Chris Costello founded the RIA firm The Retire-ment Planning Group in 2004 and helped grow it to $600 million in assets. But, he says, he couldn’t shake the feeling that the retirement industry was failing those who needed it most.
Costello says good advisors are incentivized to work for high-net-worth investors who, arguably, need the least help planning for retirement. Younger or mass affluent employees, those whose principal investable assets are in their workplace retirement accounts, are usually ignored and left to figure out their 401(k) options on their own.
It’s well documented that most don’t. Most plan participants fail to make any contribution at all; those that do too often default into a plan’s safe but zero-return money management fund, or they arbitrarily choose inappropriate funds with high fees.
“You don’t qualify to get in the door with a wealth advisor, so [financial institutions] put out tools, articles and calculators and tell you to study for yourself,” Costello says. “Not only do [most people] not understand it, they are turned off and intimidated by it.”
There is, of course, a wave of automated investment platforms helping these investors optimize their brokerage accounts outside of their workplace plan, including IRA rollovers. Costello decided the same tools could help with the options inside an employer’s plan.
Along with partners Kevin Conard and Randy AufDerHeide, Costello founded blooom in 2013. For free, blooom will analyze and assess a participant’s 401(k), 403(b) or TSP plan. For $1 a month on accounts with less than $20,000, or $15 a month for larger accounts, blooom will manage those accounts, selecting the best funds available for the participant and rebalancing the portfolio over time.
Blooom went to market in October and expects to cross $100 million in assets soon. It’s easy to see how this would be a help to an individual investor. What was more surprising to Costello was the demand from RIAs, who can now white label the tool and offer it to their clients and prospects for $12 a month.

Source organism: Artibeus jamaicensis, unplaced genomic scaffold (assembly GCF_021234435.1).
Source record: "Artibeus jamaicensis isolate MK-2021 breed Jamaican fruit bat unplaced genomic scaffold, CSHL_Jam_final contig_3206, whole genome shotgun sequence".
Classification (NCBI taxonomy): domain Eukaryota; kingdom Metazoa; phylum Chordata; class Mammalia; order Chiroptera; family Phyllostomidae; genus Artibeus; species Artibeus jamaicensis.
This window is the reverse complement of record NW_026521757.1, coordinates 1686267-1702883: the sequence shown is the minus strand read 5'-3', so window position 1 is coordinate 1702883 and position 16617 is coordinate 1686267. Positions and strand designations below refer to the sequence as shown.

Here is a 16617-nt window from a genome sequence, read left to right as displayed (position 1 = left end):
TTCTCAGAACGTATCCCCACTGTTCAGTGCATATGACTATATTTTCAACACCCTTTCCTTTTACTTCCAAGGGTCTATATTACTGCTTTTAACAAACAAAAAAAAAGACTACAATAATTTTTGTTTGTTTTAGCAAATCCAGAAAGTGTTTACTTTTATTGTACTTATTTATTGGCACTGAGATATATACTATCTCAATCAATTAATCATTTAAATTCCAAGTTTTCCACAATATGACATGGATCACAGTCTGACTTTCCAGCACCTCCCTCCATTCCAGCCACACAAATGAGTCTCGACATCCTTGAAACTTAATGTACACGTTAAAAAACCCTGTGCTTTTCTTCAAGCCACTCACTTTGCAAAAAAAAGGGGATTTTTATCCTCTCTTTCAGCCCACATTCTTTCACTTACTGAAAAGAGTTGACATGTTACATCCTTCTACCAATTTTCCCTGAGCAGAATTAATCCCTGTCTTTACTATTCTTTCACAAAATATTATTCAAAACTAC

An online portal shows retirement balances, and alerts advisors when a client stops contributing; most importantly, advisors can track future rollover opportunities. Having a more precise calculation of future assets in the pipeline can help an advisor make a better valuation for the practice’s worth, Costello says. So far, 50 RIA firms have expressed interest in blooom, and 20 have already signed up.
“We’re solving a pain point, finding a pipeline of future assets, increasing value, and providing solutions for next-gen,” he says.
Costello stepped down from RPG in 2014, both to focus on blooom and to remove any conflict of interest with the RIA, and says the two companies are separate entities. “No chance in hell that we would ever cross-pollinate,” Costello says, adding it would be instant death for the RIA partnership.
So far, blooom has been funded entirely by the three co-founders; in June they hired as president Greg Smith, the former Goldman Sachs banker who famously quit the Wall Street firm with a scathing op-ed in The New York Times. (He denounced the Wall Street firm’s ‘toxic’ culture, where clients were referred to as ‘muppets’ meant to be squeezed for profit, then published a book on the same theme.) Smith will help the team raise venture capital and advocate for the fiduciary role of advisors in public policy debates, like the one currently going on in Washington, D.C. over the fiduciary mandate for advisors to retirement accounts.
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